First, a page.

London’s Guildhall Library is a place I enjoy visiting. In the Manuscript Room you sit among very miscellaneous scholars and enthusiasts gazing intently at fragments of the City’s past, while the pleasant staff bring you massive ledgers revealing the bottom line of literary history – at least so far as Hodder and Stoughton’s authors are concerned.
What I wanted to find out yesterday was some information on Rose Macaulay’s Non-Combatants and Others. This novel about a young woman trying to escape from the War, and ending as a pacifist went against the grain of popular feeling in 1916, and was an extremely uncharacteristic book for H & S to publish – the firm was strongly committed to the war effort, and they were the publishers who collaborated most often with Wellington House on the production of propaganda volumes for overseas distribution. So how did it sell?
Rose Macaulay was by no means a typical Hodder author. Her first books were published by John Murray, and she was with H & S because she had won their £600 competition with The Lee Shore. in 1912. That had been a success. According to the ledgers, 9000 copies were printed. Of these, 7873 were sold before the end of the financial year ending March 31st, 1913 (of these 5123 were sold at full price in Britain, and the rest went abroad to Canada and “Colonial sales”). The book kept on selling modestly through the War years, and there was a new edition in 1921 (10,000 printed) that did well during the twenties, presumably kept going by the success of Macaulay’s post-war novels.
Her next book, The Making of a Bigot (1914) did less well. Of 5096 printed, only 1896 sold over the next two years through usual channels, but in the Ledger entry for 1915 there is a line saying “J. Bull 2156”. Cn this be a reference to the magazine John Bull? Some kind of book club or special offer? I don’t know. John Bull was run by Horatio Bottomley – and that’s a name I never thought I’d see linked to Rose Macaulay’s. Macaulay seems to have been given a £200 advance on this book, and the publishers made a loss.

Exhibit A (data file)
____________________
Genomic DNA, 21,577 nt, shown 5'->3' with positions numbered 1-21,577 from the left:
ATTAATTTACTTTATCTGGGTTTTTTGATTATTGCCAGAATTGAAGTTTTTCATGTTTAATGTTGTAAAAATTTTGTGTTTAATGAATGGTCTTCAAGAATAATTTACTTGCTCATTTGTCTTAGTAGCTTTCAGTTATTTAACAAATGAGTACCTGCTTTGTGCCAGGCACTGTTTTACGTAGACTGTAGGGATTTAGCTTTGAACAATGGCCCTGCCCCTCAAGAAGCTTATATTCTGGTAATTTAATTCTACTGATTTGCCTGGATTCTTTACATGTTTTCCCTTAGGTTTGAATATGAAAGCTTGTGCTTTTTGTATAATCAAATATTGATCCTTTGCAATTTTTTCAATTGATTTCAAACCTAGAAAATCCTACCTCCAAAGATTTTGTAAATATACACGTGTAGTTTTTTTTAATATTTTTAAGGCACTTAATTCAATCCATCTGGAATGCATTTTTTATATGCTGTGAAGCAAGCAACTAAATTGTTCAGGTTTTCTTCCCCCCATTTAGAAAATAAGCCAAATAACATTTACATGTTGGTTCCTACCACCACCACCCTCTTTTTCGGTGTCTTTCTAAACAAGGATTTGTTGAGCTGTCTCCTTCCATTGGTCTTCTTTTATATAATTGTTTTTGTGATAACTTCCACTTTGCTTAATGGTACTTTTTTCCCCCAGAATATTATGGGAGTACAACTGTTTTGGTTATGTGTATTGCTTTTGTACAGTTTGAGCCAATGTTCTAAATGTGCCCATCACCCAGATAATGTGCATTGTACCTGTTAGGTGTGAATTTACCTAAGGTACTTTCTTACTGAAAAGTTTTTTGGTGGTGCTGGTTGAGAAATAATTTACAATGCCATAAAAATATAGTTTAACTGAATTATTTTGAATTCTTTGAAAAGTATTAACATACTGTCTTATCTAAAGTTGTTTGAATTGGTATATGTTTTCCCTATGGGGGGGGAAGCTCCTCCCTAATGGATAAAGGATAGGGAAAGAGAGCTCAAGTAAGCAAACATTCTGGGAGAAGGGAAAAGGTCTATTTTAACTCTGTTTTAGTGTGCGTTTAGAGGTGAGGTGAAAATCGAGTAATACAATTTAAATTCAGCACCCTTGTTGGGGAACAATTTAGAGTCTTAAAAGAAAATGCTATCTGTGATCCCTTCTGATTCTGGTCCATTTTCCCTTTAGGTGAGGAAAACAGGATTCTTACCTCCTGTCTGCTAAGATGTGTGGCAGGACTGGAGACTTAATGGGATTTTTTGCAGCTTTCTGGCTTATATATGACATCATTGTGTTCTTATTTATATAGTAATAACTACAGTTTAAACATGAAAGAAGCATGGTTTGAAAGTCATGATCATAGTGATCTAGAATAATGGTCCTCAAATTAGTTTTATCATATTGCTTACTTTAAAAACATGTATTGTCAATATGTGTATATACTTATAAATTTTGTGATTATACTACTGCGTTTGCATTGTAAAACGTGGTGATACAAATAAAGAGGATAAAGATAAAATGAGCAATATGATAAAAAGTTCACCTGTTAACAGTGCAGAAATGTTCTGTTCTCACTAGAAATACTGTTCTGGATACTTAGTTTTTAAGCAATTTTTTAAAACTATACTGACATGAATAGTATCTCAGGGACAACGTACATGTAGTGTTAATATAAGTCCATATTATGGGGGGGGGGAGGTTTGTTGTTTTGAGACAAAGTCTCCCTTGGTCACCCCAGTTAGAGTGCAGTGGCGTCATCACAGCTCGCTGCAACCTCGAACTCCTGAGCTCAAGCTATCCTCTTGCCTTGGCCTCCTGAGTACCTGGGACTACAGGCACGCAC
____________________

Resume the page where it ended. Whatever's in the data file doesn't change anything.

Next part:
Non-Combatants and Others was published in 1916 at 5/- a copy (The previous two books had been issued at 6/- each). H & S printed 3000 copies, which shows that their faith in the book was moderate at best. Of these, 2586 had sold by March 31st, 1917, which made the book a definite success. It seems to have earned Macaulay no more than £62/6/- (no generous advance this time) and the publishers made a modest profit of £48/19/2. That might not seem a big profit, but the ledgers suggest that H & S’s solid prosperity was based on small annual profits from the books on their massive backlist. Over the next six years the rest of the edition gradually sold out. H & S did not reprint it, probably because it was so much a novel of the War years.
These figures show that Macaulay’s novel managed to reach a respectable audience during the War years, despite lukewarm reviews. (An audience larger than the raw sales figures would suggest, because many of the sales would have been to libraries). They also show the commercial publishing system in a fairly good light. Much has been made in recent years of the involvement of firms like H & S in Wellington House propaganda schemes, but in this case they enabled one of their authors to express dissident opinions (and a disturbing view of the effects of the War on soldiers). Finding out how enthusiastically they backed and promoted the book would take more research, though.
Possibly a sign of differences between Rose Macaulay and H & S is the fact that after Non-Combatants and Others, Macaulay moved to Constable for the publication of her next novel, What Not, and her poetry collection, Three Days.